View Full Version : The maul - and when to end it.

29-03-04, 18:03
I'm not going to proffer my opinion, but I'd like some informal feedback about the maul, and when it ends.

A referee I was with over the weekend said that he would whistle to stop the maul, even if moving, if he felt that the ball was somewhere in the middle and unlikely to emerge.

It had arisen because one of the teams that he was refereeing were trying to use the driving maul as a weapon. The ball was getting tied in, but they were still moving the maul forwards in compliance with law. They were having trouble understanding why the whistle kept going - and he wouldn't explain (which I have an issue with, but that's a different topic).

His rationale for blowing up was: if he allows it to continue is that he will have one of two outcomes: Someone collapses the maul, in which case he has to give a penalty, or it will come down in a mess, and someone will go in with boots on bodies, which will mean a penalty.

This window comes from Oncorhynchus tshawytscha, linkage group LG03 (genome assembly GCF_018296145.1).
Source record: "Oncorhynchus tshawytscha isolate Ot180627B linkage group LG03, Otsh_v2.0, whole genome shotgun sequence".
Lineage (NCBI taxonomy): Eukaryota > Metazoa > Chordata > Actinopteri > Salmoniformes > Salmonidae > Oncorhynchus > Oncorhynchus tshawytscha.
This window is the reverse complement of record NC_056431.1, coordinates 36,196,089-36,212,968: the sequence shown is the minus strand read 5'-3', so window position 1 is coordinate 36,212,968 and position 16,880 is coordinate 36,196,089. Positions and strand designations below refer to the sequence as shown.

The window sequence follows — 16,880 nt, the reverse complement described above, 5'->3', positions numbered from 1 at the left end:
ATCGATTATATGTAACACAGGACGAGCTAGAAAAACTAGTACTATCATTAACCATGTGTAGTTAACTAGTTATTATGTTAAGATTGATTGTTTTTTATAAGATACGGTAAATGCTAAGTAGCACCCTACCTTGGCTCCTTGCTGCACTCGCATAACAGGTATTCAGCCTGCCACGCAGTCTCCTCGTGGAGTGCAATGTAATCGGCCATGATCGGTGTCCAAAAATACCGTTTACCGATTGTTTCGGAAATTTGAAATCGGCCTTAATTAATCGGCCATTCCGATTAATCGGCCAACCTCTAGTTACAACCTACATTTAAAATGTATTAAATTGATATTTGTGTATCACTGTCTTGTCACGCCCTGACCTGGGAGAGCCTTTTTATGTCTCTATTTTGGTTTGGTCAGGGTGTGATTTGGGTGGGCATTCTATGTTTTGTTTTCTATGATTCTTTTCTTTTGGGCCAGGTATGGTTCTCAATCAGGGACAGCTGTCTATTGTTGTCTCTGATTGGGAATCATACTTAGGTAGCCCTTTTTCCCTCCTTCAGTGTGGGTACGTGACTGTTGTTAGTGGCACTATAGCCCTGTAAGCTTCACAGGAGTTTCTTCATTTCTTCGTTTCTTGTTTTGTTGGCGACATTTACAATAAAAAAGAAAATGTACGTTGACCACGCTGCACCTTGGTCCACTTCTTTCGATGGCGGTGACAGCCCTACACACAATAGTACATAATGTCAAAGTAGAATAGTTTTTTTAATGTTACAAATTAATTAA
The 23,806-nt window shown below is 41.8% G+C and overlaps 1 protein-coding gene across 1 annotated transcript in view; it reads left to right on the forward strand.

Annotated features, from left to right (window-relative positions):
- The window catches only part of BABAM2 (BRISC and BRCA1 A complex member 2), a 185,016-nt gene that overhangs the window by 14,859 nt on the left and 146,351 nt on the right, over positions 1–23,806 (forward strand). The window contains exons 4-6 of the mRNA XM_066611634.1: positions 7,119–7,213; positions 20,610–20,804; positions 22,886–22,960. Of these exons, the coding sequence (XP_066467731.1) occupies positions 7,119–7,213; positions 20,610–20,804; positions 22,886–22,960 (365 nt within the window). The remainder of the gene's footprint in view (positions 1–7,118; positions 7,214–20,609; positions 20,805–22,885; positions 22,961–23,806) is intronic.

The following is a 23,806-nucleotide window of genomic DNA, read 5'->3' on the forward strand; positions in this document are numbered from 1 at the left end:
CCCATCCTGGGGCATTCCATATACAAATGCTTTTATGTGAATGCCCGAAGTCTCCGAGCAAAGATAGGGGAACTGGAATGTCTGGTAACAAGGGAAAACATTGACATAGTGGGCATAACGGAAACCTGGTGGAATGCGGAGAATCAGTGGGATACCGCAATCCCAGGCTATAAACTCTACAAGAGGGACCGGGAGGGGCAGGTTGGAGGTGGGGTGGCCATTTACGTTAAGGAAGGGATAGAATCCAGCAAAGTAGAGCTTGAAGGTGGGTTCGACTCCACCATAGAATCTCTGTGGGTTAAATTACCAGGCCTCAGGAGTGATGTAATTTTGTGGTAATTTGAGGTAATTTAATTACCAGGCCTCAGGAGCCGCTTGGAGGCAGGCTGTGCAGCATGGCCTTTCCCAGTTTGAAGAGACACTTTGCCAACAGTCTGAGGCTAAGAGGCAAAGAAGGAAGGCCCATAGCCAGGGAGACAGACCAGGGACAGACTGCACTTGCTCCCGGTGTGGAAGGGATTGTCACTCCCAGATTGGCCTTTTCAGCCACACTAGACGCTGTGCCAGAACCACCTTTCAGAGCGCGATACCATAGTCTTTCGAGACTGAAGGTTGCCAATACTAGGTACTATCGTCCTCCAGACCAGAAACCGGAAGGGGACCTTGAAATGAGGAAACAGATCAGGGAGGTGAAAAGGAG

I have my own opinions on this, but I'd like to know what my esteemed colleagues think.

29-03-04, 21:03

I let the maul continue as long as it is moving forward. When it stops I count to 5 and call 'Blue, use it!' If it starts moving forward again then fine. When it stops for the second time I will probably allow a shorter time before expecting it to emerge. If I cannot see the ball I may well call the advancing scrum half to tell me where it is as an indication that I want it moved and quickly too. If the maul collapses whether wilfully or otherwise, I manage it accordingly ensuring that players on their feet tread carefully or suffer the consequences. Your colleague has not allowed for the possibility that the ball may become available immediately at the collapse of the maul.